In today’s world, we are always on the lookout for quick and convenient options. This is mainly due to the pace at which the world is growing these days. It is not necessarily a bad thing as this is pushing us to become better at what we do.
All industries today use unique terms that are specific to just them nowadays. They do it to help differentiate themselves better and to make learning a more efficient practice overall. For the same reason, the shipping industry also adapted to this trend but terminologies involved in the shipping industry are not as simple as they appear to be.
In a quick overview, it has been observed that the shipping industry today contributes to up to 70% of the world trade happening around the globe. So, to understand how things function within the shipping industry and to understand the jargon and lingos better, let’s dive deeper into the “Shipping language” glossary.
Let’s begin with the common shipping terms that are used more frequently in the industry, categorized further for better understanding.
- Incoterms- This term stands for International Commercial Teams that have pre-defined commercial terms that are decided on by the International Chamber of Commerce (ICC) for the shipping industry.
- Bulk Cargo- This shipping term refers to the commodity of goods that are usually transferred in big quantities and often do not require proper packaging. Examples of such goods include different seeds, grains, etc.
- Charter rate- This refers to the freight rate of shipping that is mutually agreed upon by both the owner of the container and shipment as well as the charterer.
- Freight Rates- Just as the name suggests, this is the charge that the shipping company takes against their ships’ transportation from one place to another.
- International Convention for the Safety of Life at Sea (SOLAS)- This shipping term is responsible for all the safety procedures and measures of the ships. This includes the number of lifeboats that are required and all other safety equipment that need to be present at the container ship at all times.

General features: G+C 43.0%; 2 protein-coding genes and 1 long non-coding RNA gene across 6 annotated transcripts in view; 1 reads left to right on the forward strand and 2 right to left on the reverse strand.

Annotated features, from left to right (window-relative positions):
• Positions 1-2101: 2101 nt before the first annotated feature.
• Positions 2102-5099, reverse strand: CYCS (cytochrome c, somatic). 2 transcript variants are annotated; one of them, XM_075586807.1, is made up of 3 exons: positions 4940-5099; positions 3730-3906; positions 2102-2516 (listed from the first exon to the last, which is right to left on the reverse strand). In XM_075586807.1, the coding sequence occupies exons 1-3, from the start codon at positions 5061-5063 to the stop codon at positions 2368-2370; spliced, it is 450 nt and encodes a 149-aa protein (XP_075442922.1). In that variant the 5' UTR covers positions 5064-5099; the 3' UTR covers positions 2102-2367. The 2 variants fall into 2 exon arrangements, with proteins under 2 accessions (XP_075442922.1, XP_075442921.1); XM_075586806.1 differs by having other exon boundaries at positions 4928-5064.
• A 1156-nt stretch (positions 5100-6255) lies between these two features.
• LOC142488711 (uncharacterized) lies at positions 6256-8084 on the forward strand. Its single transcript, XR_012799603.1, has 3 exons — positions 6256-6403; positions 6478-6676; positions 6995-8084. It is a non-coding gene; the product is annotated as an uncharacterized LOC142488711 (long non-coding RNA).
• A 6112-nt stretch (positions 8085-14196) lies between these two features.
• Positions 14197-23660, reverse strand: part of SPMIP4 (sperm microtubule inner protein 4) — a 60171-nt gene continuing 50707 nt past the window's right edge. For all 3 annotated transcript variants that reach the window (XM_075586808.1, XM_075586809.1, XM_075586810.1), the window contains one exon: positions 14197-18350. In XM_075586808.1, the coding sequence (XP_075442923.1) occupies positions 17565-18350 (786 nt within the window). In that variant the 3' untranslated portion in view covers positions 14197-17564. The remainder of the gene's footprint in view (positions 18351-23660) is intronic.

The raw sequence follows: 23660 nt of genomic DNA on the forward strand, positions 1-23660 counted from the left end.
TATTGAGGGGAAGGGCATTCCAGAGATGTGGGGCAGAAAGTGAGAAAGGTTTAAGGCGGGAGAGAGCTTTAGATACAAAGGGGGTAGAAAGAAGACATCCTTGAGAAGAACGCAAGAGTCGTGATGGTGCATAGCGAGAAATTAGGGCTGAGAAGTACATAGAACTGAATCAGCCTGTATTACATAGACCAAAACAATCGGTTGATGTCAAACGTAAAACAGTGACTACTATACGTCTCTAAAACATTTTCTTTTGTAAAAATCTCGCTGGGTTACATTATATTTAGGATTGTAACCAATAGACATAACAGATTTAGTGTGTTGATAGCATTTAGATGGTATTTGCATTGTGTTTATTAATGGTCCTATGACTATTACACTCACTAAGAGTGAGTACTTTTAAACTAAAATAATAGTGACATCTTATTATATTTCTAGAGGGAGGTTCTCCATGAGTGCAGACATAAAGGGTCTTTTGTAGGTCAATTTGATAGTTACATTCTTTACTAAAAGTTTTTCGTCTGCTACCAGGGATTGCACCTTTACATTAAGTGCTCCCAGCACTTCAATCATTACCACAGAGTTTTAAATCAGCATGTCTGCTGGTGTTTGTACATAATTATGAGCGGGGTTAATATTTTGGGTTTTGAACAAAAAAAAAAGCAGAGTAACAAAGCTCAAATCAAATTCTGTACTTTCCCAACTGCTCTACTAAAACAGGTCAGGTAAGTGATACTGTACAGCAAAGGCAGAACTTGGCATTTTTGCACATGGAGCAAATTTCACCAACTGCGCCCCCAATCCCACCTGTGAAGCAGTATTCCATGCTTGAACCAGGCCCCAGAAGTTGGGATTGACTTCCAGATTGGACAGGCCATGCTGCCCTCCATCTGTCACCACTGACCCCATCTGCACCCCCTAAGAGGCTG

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- Maiden Voyage- This term refers to the first complete journey a container ship makes after it is received from the shipyard.
- Vessel- Under shipping terms, this term is just another word for a container ship or boat.
- FCL (Full Container Load)- This is a payment clause as it determines the capacity of the container ship being utilized by a singular commodity. The seller is then charged accordingly.
- LCL (Less than Container Load)- Just like FCL, LCL is also a payment term clause which states that only a part of the container capacity is being utilized. This way the remaining parts are set up for other shipments.
- Container terminal- Just like airports have separate terminals for specific flights. Similarly, docking ports have specific areas that are designed to support the container ships with their sizes and other needs.
- Hazmat- This shipping term’s full form is “hazardous materials”. These are usually materials that can cause potential harm to the surroundings or anyone that comes in contact with it. To ship such commodities, special permission has to be taken before shipment.
- Reefer- This term is used for a container that is temperature-controlled and is used to maintain the quality of goods/commodities like food items or fresh produce during transit.
- Commercial Invoice- This is a bill copy that works as proof of sale. This is very important for custom clearance.
- Bill of Lading (B/L)- This is an official document that is required to prove ownership of the cargo and also acts as a negotiable document to receive the cargo and the goods in it. It also states the contractual terms binding the carrier and shipper/seller.
- Booking Confirmation- This is required for the main journey of the container ship as it acts as a receipt.
- Fumigation Certificate- This specific document is only required if natural products like wood are being shipped in transit. It is also required for customs clearance.
- CIF- This shipping incoterm is the cost, insurance and freight of a shipment. Such terms are usually a part of the contract between a buyer and seller before the container ships leave the home base.
Now, with the help of the above shipping industry lingo glossary, you will be able to communicate in the “shipping language” better. All the shipping terms that you have read about above are all used daily in the shipping industry. It seems like the shipping industry is limited to just containers and ships. However, there is much more involved in the entire process of shipping goods from one port to another.